5. Bart Ingles says:

    There are two ways to fund a universal risk pool: direct but hidden subsidies, as we do now with high risk pools and HIPAA extension coverage, or through tax offsets, which is roughly what we do with employer-sponsored coverage.

    Of course, Dr. McCanne suggests above that these subsidies be equitable. Unfortunately, they are currently so murky that we wouldn’t know if they were equitable. E.g. for the former, what are the sources and levels of funding for risk-pool and HIPAA coverage?

    For the latter, we know the gross value of the employer tax exclusion varies widely by income and excludes e.g. COBRA consumers, but the real level of subsidy for a given individual is also hidden by the fact that we usually don’t know the exact difference in costs between private coverage premiums and after-tax costs of employer coverage.

  6. Uwe Reinhardt says:

    I hear Richard Branson of Virgin Air is seriously exploring space travel as a commercially feasible project.

    Once he has that done, I shall be able to book a flight to the distant planet on which John Goodman lives.

    It is the planet on which all physicians always are purely the agent of their patients and do not have any economic conficts of interest — such as making money on tests they prescribe to anxious patients or from referring patients to imaging centers in which they have a state or to collegues with whom they play gold, and so on. Such conflicts of interest do not crop up on John’s planet, not because government forbinds them (there is no government on that planet), but because such conflicts of interest just don’t exist there somehow. Remember: it’s another planet!

    On John’s planet it is also easy to have price competition among physicians, because all ill health on that planet can be cured with just one standard, well defined “unit of health care.” What that is I do not know, but John does, because he lives there. He’s probable consumed some, rationally, I wouold assume.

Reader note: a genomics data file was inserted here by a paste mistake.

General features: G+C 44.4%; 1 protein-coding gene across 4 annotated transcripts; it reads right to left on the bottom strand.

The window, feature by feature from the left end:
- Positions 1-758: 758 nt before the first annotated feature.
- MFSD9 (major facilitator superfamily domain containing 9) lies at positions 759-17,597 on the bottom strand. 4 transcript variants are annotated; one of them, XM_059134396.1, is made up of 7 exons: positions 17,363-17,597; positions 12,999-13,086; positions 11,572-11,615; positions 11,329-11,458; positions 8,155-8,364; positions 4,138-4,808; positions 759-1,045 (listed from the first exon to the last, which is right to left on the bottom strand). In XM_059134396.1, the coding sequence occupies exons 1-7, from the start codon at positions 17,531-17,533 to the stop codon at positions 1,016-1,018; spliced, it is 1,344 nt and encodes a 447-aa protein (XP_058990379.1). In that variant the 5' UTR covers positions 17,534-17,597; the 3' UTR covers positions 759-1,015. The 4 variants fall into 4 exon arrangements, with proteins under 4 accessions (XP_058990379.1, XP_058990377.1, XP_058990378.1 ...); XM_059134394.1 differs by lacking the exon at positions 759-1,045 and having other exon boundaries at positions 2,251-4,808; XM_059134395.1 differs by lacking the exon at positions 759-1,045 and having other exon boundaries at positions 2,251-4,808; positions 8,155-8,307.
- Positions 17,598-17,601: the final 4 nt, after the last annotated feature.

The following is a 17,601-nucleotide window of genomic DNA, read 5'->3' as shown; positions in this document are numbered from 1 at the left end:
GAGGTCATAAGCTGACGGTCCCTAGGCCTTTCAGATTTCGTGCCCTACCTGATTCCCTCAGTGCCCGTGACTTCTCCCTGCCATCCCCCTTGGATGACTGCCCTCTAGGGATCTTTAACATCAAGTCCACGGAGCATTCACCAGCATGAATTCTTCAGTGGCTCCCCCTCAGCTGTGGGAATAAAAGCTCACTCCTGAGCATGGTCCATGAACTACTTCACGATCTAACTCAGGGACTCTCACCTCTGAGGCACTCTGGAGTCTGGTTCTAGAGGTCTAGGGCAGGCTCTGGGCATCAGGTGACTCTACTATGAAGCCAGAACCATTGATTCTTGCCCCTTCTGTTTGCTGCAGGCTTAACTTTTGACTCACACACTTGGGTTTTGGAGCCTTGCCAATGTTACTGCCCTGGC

Contrast that with an earthbound hospital charge master with 20,000 itsems in it or the physician fee schedule with 7,000 items in it. How would one make diffenetials in the elements of those huge vectors understandable to patients?

    John took on a new religion on that planet to where he actually immigrated — he once lived on earth. On earth he always boldly talked for decades about “Consumer Directed Health Care,” but neither he nor his entire think tanks (the NCPA) every did a stitch of work to help develop the user-friendly price information that patients as “consumers” would need to make rational choices in health care ex ante.

    Once on the new planet, John realized that he sinned on earth and swore to do better there. Of course, on his new planet it’s easy: there is only one type of health care and one price. The redemption was a piece of cake.

    All people on John’s planet have the same income — in fact, they all have John’s high income and all also have Ph.D.’s. or M.D.s So the problem with poor people not being able to afford high deductibles and therefore stiffing doctors and hospitals for it does not exist on John’s planet. Nor is there a problem with health illiteracry, because everyone on John’s planet has a Ph.D. or M.D. Every patient on John’s planet knows exactly what he or she needs before going to a doctor and simple shops around for a low price.

    For the most part, an individual’s need for health care in a coming year on John’s planet is certain and predictable and thus not really insurable. Only the need for about 20% of all health care is stochastic and hence insurable.